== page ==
How Much Food in a Share?

Vegetable Yields

The CSA concept enables us to grow the food in the most responsible way, honoring the earth and ourselves. There are about 300 households who are shareholders. An average share is about 19 pounds of vegetables weekly, though it varies with the seasons. This is enough for a family of 4 who wants to eat seasonal and regional food, who emphasizes a vegetable-based diet, and who enjoys preparing fresh foods.

For a single person, a couple, or a family that does not consume as many vegetables, a biweekly share may be adequate.

Shares are further divided into half-year (May through November) and winter (December through April) or full year shares.

The summer shares are freshly harvested every Tuesday and Friday. Weekly shareholders pick up once a week. Biweekly shareholders pick up every other week. In addition to seasonal produce, shares usually include fresh herbs, flowers and extra pick-your-own seasonal bounties.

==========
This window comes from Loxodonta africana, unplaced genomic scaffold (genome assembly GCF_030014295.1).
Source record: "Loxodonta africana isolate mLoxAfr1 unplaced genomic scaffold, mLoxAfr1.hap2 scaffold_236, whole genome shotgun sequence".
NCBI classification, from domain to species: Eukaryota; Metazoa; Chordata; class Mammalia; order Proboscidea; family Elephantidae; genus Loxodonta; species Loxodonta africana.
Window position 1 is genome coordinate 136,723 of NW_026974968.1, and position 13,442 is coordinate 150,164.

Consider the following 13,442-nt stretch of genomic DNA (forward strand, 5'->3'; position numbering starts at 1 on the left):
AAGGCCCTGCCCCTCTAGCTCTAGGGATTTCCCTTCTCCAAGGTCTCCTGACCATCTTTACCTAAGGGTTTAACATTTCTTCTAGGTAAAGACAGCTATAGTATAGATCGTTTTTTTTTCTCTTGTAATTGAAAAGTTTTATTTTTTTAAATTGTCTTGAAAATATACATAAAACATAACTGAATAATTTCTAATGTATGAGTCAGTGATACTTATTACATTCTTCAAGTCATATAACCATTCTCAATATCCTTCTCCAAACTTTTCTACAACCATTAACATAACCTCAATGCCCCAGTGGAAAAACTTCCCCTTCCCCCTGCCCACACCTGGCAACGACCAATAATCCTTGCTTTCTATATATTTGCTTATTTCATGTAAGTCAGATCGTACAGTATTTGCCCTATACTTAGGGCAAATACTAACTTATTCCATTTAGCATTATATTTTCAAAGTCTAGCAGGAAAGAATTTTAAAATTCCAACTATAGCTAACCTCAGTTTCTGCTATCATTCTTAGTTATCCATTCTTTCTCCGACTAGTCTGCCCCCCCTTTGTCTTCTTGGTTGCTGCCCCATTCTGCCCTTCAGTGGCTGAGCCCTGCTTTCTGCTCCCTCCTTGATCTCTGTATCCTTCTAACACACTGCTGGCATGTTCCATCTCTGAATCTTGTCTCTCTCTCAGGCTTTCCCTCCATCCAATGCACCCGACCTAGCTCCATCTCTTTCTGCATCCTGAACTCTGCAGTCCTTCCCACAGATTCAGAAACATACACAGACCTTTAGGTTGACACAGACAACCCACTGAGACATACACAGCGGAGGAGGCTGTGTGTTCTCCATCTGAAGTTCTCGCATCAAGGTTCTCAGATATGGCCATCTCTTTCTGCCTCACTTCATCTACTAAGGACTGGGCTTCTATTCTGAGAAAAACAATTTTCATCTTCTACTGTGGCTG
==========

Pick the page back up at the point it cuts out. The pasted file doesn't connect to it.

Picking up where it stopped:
In 1992 an orchard of fruit trees was planted. Growing fruits biodynamically in the Northeast is extremely challenging. We are excited to be learning and developing this knowledge. Small quantities of Harvestable fruit are part of the share when available.

We also rejoice in the diversity of the winter vegetables available. They include potatoes, onions, garlic, beets, carrots, turnips, celerac, parsnips, rutabagas, sunchokes, oriental radishes and winter squash. Vegetables like leeks, spinach, kale and brussel sprouts are harvested far into December. We also provide our own homemade sauerkraut and freshly ground cornmeal. The winter share is rounded out with fresh salad greens from the greenhouses.

Shareholders who live a distance organize themselves into small groups and alternate in picking up for the others. Our distribution organizers are happy to assist with these arrangements. Please contact Smadar at (908) 362-7486.

The farmers plan for a steady and even supply of vegetables each week. Since there are so many variables in nature, we sometimes have to live with surplus and shortages. Shareholders can preserve, freeze or can the surplus, or leave it on the sharing tables where other shareholders can take it. For some dealing with an abundance of fresh, seasonal vegetables (some of which you may not be familiar with) can be a challenge. We are happy to provide recipes, newsletter articles, and other words of advice to those who need them.